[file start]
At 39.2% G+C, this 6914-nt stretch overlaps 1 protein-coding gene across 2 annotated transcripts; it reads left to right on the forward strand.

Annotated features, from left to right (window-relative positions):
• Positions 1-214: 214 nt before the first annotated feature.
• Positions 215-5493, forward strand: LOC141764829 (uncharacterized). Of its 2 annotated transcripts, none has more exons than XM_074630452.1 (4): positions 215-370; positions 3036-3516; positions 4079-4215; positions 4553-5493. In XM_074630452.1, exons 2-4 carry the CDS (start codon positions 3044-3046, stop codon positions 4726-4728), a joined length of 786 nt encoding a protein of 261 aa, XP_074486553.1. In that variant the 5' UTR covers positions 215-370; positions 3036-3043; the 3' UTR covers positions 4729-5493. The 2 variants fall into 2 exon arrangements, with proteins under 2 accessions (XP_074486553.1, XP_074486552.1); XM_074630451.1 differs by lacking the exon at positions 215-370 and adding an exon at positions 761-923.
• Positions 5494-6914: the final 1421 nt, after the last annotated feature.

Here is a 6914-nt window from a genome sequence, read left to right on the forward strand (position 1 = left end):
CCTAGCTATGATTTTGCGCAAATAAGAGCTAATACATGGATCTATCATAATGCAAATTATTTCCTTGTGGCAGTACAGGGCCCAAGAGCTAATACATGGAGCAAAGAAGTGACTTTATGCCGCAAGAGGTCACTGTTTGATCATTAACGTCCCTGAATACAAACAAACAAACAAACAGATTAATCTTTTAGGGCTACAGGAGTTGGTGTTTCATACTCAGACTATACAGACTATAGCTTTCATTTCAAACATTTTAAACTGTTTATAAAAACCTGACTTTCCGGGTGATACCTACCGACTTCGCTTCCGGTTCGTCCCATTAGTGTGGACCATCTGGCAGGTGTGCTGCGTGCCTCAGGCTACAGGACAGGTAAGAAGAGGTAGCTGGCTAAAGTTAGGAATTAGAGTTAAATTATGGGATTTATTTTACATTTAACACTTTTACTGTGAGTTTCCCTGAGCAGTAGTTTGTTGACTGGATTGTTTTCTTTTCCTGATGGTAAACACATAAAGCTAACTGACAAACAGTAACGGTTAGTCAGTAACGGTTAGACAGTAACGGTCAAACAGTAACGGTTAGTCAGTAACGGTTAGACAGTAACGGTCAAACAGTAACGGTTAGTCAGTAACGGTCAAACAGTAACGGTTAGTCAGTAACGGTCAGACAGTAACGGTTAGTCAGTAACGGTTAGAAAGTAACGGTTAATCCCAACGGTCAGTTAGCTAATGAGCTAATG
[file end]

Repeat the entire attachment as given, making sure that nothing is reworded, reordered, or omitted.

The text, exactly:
At 39.2% G+C, this 6914-nt stretch overlaps 1 protein-coding gene across 2 annotated transcripts; it reads left to right on the forward strand.

Annotated features, from left to right (window-relative positions):
• Positions 1-214: 214 nt before the first annotated feature.
• Positions 215-5493, forward strand: LOC141764829 (uncharacterized). Of its 2 annotated transcripts, none has more exons than XM_074630452.1 (4): positions 215-370; positions 3036-3516; positions 4079-4215; positions 4553-5493. In XM_074630452.1, exons 2-4 carry the CDS (start codon positions 3044-3046, stop codon positions 4726-4728), a joined length of 786 nt encoding a protein of 261 aa, XP_074486553.1. In that variant the 5' UTR covers positions 215-370; positions 3036-3043; the 3' UTR covers positions 4729-5493. The 2 variants fall into 2 exon arrangements, with proteins under 2 accessions (XP_074486553.1, XP_074486552.1); XM_074630451.1 differs by lacking the exon at positions 215-370 and adding an exon at positions 761-923.
• Positions 5494-6914: the final 1421 nt, after the last annotated feature.

Here is a 6914-nt window from a genome sequence, read left to right on the forward strand (position 1 = left end):
CCTAGCTATGATTTTGCGCAAATAAGAGCTAATACATGGATCTATCATAATGCAAATTATTTCCTTGTGGCAGTACAGGGCCCAAGAGCTAATACATGGAGCAAAGAAGTGACTTTATGCCGCAAGAGGTCACTGTTTGATCATTAACGTCCCTGAATACAAACAAACAAACAAACAGATTAATCTTTTAGGGCTACAGGAGTTGGTGTTTCATACTCAGACTATACAGACTATAGCTTTCATTTCAAACATTTTAAACTGTTTATAAAAACCTGACTTTCCGGGTGATACCTACCGACTTCGCTTCCGGTTCGTCCCATTAGTGTGGACCATCTGGCAGGTGTGCTGCGTGCCTCAGGCTACAGGACAGGTAAGAAGAGGTAGCTGGCTAAAGTTAGGAATTAGAGTTAAATTATGGGATTTATTTTACATTTAACACTTTTACTGTGAGTTTCCCTGAGCAGTAGTTTGTTGACTGGATTGTTTTCTTTTCCTGATGGTAAACACATAAAGCTAACTGACAAACAGTAACGGTTAGTCAGTAACGGTTAGACAGTAACGGTCAAACAGTAACGGTTAGTCAGTAACGGTTAGACAGTAACGGTCAAACAGTAACGGTTAGTCAGTAACGGTCAAACAGTAACGGTTAGTCAGTAACGGTCAGACAGTAACGGTTAGTCAGTAACGGTTAGAAAGTAACGGTTAATCCCAACGGTCAGTTAGCTAATGAGCTAATG